Most recent performance
There are currently no scheduled performances of Eugene Onegin. It was last on stage 4–20 February 2013 as part of the Winter 2012/13 season.
When Tatyana is introduced to the dashing, unconventional Onegin, she believes that he is the hero of her dreams. He coldly rejects her. Bored, he flirts with her sister Olga, outraging Lensky, Olga’s fiancé and Onegin’s only friend.
Read more… (Contains spoilers)
Pyotr Il’yich Tchaikovsky’s best-loved opera, Eugene Onegin, is based on Alexander Pushkin’s verse novel of the same name. It provided Tchaikovsky with an opportunity to present everyday and authentic experiences on the stage, in contrast to the epic narratives that characterized much European opera of the time. After initial consternation that Tchaikovsky should set to music this pinnacle of Russian literature, Eugene Onegin quickly became a firm favourite with Russian audiences. Within a decade of its 1879 premiere it had been performed over one hundred times in St Petersburg.
Tchaikovsky’s deep sympathy for his heroine Tatyana is shown in the tenderness of her music. Her yearning string motif opens the opera and it gains full expression in her letter aria in Act I – one of the most intense solo scenes ever written for the soprano voice. In Kasper Holten’s production, the turbulence of Tatyana and Onegin’s youth is contrasted with the self-realization they gain in later life. The staging foregrounds the power of memory and the futile desire to rewrite the past.
News and features
5 December 2014
Curses, seduction and murder – why are operatic parties always doomed to end in tears?
23 April 2014
Literature has long provided composers with inspiration.
11 February 2014
Does use of digital media in a theatre enhance the experience, or detract from it?
Six productions from The Royal Opera and Royal Ballet now available to download from Digital Theatre11 September 2013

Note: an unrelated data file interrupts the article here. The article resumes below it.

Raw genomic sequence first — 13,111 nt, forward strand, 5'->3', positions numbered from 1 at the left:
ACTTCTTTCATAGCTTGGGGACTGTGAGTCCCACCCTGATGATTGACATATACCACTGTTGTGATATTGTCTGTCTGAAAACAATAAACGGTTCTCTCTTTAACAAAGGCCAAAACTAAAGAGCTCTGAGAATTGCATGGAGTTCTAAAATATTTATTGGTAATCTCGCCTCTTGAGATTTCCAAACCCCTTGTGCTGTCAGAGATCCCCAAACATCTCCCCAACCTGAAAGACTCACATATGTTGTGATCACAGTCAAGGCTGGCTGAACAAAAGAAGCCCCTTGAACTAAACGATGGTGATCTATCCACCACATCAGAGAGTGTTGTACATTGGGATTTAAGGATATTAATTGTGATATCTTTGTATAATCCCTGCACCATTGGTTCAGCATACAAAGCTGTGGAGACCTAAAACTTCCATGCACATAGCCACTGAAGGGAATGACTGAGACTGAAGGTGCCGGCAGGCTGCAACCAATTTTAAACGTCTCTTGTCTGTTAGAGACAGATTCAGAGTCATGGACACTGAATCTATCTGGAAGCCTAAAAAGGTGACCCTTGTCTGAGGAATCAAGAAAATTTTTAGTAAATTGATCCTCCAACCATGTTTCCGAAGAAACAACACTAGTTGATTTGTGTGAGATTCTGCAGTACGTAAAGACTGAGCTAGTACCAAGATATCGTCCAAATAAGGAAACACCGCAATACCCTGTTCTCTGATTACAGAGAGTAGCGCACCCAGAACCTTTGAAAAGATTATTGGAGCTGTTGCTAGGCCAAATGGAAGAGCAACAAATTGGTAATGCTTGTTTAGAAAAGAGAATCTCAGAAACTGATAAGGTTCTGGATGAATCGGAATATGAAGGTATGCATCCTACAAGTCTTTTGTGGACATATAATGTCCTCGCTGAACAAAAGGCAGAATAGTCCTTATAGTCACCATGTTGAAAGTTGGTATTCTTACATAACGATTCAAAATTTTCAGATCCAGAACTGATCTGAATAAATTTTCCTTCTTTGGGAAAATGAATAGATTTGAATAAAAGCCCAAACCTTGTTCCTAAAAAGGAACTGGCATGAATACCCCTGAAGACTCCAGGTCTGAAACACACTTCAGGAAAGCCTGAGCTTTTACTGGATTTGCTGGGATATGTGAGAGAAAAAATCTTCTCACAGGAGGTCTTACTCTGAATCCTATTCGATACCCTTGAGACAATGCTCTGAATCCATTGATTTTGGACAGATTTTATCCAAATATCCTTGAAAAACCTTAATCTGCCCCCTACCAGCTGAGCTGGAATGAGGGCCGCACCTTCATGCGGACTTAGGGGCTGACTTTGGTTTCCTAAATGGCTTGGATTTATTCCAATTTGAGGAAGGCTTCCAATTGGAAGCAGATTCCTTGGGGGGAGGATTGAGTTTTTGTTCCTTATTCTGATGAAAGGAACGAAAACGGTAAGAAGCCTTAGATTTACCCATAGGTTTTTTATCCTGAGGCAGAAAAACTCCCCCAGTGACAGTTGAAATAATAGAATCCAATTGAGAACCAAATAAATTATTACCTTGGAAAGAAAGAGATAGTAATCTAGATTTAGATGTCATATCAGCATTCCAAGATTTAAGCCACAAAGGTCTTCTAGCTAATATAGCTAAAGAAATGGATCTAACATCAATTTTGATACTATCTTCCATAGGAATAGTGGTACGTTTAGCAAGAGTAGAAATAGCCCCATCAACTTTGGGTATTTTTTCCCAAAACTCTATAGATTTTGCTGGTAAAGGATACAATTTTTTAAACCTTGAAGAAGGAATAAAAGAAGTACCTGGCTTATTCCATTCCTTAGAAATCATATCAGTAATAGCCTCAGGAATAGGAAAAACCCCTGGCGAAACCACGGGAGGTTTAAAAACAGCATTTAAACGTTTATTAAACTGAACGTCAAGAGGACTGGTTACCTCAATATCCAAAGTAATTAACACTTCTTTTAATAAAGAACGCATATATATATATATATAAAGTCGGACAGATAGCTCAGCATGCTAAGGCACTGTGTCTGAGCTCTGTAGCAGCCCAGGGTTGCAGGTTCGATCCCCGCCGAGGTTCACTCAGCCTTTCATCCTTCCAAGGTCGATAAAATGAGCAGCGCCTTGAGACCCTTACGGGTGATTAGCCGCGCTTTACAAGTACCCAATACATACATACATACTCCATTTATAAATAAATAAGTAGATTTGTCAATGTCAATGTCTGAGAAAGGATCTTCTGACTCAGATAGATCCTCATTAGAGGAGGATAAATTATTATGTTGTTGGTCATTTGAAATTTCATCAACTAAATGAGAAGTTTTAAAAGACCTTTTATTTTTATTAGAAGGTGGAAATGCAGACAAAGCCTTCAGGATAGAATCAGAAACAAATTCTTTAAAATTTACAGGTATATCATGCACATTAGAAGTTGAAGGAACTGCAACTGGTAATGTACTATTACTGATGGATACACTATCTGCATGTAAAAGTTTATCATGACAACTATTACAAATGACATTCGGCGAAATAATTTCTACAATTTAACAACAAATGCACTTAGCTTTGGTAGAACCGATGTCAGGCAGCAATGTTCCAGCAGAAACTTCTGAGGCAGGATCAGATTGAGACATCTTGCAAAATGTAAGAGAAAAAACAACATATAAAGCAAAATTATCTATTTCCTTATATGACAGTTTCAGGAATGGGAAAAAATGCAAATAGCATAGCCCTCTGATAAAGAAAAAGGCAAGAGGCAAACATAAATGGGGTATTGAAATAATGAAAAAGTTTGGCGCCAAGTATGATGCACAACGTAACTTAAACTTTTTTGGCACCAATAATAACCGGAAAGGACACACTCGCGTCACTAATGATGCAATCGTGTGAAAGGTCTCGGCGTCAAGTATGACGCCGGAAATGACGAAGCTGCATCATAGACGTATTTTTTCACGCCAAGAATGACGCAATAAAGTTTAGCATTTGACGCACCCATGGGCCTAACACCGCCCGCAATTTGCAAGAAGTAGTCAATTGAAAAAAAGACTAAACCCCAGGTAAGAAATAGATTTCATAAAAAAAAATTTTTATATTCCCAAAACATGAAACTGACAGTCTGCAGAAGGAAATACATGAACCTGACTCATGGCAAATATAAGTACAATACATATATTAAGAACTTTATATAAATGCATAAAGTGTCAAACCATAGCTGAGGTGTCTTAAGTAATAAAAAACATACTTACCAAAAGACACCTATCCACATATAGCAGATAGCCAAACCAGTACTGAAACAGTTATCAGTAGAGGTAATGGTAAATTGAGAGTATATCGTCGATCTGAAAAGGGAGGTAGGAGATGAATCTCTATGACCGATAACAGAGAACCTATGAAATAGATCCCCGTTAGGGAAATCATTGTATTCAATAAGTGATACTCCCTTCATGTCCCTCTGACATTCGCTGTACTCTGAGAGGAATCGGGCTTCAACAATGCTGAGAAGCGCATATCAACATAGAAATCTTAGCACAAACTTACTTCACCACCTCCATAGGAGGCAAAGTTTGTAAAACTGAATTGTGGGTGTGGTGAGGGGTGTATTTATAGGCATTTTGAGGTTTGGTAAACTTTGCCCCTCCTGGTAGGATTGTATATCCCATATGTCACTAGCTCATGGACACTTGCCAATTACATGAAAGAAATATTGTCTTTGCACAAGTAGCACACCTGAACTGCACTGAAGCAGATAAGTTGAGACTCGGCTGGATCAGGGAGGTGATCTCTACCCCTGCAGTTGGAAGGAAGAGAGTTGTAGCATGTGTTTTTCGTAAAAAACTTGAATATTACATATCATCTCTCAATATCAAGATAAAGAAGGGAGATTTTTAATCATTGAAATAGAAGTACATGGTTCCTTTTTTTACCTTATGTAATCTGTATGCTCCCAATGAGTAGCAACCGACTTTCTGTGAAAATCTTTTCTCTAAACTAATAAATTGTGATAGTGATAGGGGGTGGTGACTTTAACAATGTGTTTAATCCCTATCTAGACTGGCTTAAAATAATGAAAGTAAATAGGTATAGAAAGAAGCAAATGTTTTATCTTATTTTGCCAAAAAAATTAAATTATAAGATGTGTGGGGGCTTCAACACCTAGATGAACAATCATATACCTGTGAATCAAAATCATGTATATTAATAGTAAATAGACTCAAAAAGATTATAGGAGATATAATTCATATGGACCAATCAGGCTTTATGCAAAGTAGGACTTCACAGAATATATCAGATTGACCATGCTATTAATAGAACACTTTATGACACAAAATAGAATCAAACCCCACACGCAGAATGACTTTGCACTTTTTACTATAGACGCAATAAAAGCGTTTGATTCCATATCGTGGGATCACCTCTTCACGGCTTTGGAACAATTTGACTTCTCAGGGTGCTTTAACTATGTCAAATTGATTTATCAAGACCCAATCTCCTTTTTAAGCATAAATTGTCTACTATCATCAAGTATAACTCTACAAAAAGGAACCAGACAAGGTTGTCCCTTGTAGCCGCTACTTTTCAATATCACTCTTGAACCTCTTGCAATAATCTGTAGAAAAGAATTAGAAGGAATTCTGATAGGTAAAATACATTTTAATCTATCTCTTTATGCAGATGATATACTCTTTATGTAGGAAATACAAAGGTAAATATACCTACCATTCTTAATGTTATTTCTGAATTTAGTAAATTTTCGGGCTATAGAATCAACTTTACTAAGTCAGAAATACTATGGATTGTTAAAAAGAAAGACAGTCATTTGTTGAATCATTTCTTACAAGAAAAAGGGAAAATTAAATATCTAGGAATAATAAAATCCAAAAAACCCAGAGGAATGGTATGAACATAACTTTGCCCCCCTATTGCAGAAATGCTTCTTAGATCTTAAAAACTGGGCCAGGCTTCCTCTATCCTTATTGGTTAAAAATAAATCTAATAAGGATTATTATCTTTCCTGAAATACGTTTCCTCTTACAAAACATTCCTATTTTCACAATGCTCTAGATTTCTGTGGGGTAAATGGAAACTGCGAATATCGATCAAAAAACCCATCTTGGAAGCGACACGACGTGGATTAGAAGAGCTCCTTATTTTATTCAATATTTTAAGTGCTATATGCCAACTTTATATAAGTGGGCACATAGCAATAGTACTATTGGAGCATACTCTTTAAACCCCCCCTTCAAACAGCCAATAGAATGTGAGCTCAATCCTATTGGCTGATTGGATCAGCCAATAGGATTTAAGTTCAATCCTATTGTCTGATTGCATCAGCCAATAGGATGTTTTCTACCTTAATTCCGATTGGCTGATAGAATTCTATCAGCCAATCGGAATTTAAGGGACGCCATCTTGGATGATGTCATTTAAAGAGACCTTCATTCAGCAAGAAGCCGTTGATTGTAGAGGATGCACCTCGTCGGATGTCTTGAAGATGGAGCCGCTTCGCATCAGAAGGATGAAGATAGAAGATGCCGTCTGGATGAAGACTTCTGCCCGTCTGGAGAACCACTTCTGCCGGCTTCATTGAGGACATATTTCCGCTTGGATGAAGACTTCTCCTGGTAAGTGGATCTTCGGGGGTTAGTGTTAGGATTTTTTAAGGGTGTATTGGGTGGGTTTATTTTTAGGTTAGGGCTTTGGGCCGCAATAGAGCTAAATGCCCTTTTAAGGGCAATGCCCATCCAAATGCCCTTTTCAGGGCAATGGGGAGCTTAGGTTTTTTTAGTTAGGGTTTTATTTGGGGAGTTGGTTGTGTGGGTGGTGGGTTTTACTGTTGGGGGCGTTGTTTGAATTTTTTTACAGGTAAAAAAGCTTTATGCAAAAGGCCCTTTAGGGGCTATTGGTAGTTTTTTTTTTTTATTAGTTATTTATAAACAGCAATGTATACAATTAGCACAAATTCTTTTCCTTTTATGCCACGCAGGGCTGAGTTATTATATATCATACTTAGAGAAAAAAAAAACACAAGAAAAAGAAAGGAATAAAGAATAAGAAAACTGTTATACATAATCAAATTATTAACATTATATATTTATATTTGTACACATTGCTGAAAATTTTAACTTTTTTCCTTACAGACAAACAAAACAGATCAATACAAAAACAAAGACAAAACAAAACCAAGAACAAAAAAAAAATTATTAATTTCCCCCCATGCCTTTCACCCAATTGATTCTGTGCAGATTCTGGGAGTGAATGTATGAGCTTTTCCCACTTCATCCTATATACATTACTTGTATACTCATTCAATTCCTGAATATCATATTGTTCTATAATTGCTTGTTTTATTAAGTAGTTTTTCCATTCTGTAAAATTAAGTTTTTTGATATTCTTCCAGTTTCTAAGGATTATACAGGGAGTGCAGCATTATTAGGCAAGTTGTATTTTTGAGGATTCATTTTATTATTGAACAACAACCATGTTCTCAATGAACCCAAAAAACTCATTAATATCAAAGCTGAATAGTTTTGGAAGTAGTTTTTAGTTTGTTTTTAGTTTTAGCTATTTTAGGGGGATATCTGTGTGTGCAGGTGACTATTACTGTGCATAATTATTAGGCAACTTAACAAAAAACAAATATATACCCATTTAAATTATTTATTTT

Watch La bohème, Eugene Onegin, Swan Lake and other ROH productions on demand.
4 September 2013
Kasper Holten's production stars Simon Keenlyside and Krassimira Stoyanova.
8 February 2013
Two members of the Artists' Circle tell us how their involvement made watching the production even more rewarding.
Eugene Onegin, Op. 24, (Russian: Евгений Онегин, Yevgény Onégin) is an opera ("lyrical scenes") in 3 acts (7 scenes), composed by Pyotr Ilyich Tchaikovsky. The libretto, organised by the composer and Konstantin Shilovsky, very closely follows certain passages in Alexander Pushkin's novel in verse, retaining much of his poetry. Shilovsky contributed M. Triquet's verses in Act 2, Scene 1, while Tchaikovsky wrote the words for Lensky's arioso in Act 1, Scene 1, and almost all of Prince Gremin's aria in Act 3, Scene 1.Eugene Onegin is a well-known example of lyric opera, to which Tchaikovsky added music of a dramatic nature. The story concerns a selfish hero who lives to regret his blasé rejection of a young woman's love and his careless incitement of a fatal duel with his best friend. The opera was first performed in Moscow in 1879. There are several recordings of it, and it is regularly performed. The work's title refers to the protagonist.